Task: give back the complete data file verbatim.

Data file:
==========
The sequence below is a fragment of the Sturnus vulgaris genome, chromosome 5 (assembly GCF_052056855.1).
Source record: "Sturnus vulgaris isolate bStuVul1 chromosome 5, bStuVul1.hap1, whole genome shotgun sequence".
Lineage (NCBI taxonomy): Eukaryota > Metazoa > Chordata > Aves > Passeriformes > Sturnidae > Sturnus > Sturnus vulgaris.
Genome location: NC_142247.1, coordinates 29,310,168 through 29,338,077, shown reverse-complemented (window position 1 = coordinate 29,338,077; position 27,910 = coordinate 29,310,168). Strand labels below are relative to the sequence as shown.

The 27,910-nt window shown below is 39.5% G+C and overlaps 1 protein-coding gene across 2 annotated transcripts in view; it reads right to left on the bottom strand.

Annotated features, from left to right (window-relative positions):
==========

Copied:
The sequence below is a fragment of the Sturnus vulgaris genome, chromosome 5 (assembly GCF_052056855.1).
Source record: "Sturnus vulgaris isolate bStuVul1 chromosome 5, bStuVul1.hap1, whole genome shotgun sequence".
Lineage (NCBI taxonomy): Eukaryota > Metazoa > Chordata > Aves > Passeriformes > Sturnidae > Sturnus > Sturnus vulgaris.
Genome location: NC_142247.1, coordinates 29,310,168 through 29,338,077, shown reverse-complemented (window position 1 = coordinate 29,338,077; position 27,910 = coordinate 29,310,168). Strand labels below are relative to the sequence as shown.

The 27,910-nt window shown below is 39.5% G+C and overlaps 1 protein-coding gene across 2 annotated transcripts in view; it reads right to left on the bottom strand.

Annotated features, from left to right (window-relative positions):